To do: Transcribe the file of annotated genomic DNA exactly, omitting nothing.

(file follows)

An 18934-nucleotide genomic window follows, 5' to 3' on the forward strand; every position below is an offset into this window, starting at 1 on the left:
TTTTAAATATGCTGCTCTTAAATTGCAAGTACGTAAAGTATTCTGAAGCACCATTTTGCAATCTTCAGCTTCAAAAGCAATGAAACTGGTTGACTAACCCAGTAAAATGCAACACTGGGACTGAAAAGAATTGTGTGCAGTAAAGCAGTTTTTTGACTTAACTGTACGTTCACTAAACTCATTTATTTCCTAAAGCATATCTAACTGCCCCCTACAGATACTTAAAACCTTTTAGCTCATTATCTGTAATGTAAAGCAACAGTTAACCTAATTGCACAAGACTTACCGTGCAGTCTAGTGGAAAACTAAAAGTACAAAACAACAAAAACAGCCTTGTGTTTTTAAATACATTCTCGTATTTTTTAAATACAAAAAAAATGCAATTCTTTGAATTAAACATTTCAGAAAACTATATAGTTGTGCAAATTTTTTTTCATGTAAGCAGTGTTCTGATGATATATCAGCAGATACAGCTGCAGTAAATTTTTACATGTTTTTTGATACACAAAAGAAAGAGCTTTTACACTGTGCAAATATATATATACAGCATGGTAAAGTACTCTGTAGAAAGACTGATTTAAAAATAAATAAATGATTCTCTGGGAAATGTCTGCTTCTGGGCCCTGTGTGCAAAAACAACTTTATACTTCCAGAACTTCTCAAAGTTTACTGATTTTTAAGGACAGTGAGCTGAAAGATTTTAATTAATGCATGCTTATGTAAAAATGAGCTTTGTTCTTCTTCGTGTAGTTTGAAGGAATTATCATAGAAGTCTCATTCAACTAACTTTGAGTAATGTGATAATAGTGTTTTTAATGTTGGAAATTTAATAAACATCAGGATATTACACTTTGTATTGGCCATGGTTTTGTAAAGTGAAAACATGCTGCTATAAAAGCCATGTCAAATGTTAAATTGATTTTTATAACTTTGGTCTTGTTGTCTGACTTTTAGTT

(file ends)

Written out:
An 18934-nucleotide genomic window follows, 5' to 3' on the forward strand; every position below is an offset into this window, starting at 1 on the left:
TTTTAAATATGCTGCTCTTAAATTGCAAGTACGTAAAGTATTCTGAAGCACCATTTTGCAATCTTCAGCTTCAAAAGCAATGAAACTGGTTGACTAACCCAGTAAAATGCAACACTGGGACTGAAAAGAATTGTGTGCAGTAAAGCAGTTTTTTGACTTAACTGTACGTTCACTAAACTCATTTATTTCCTAAAGCATATCTAACTGCCCCCTACAGATACTTAAAACCTTTTAGCTCATTATCTGTAATGTAAAGCAACAGTTAACCTAATTGCACAAGACTTACCGTGCAGTCTAGTGGAAAACTAAAAGTACAAAACAACAAAAACAGCCTTGTGTTTTTAAATACATTCTCGTATTTTTTAAATACAAAAAAAATGCAATTCTTTGAATTAAACATTTCAGAAAACTATATAGTTGTGCAAATTTTTTTTCATGTAAGCAGTGTTCTGATGATATATCAGCAGATACAGCTGCAGTAAATTTTTACATGTTTTTTGATACACAAAAGAAAGAGCTTTTACACTGTGCAAATATATATATACAGCATGGTAAAGTACTCTGTAGAAAGACTGATTTAAAAATAAATAAATGATTCTCTGGGAAATGTCTGCTTCTGGGCCCTGTGTGCAAAAACAACTTTATACTTCCAGAACTTCTCAAAGTTTACTGATTTTTAAGGACAGTGAGCTGAAAGATTTTAATTAATGCATGCTTATGTAAAAATGAGCTTTGTTCTTCTTCGTGTAGTTTGAAGGAATTATCATAGAAGTCTCATTCAACTAACTTTGAGTAATGTGATAATAGTGTTTTTAATGTTGGAAATTTAATAAACATCAGGATATTACACTTTGTATTGGCCATGGTTTTGTAAAGTGAAAACATGCTGCTATAAAAGCCATGTCAAATGTTAAATTGATTTTTATAACTTTGGTCTTGTTGTCTGACTTTTAGTT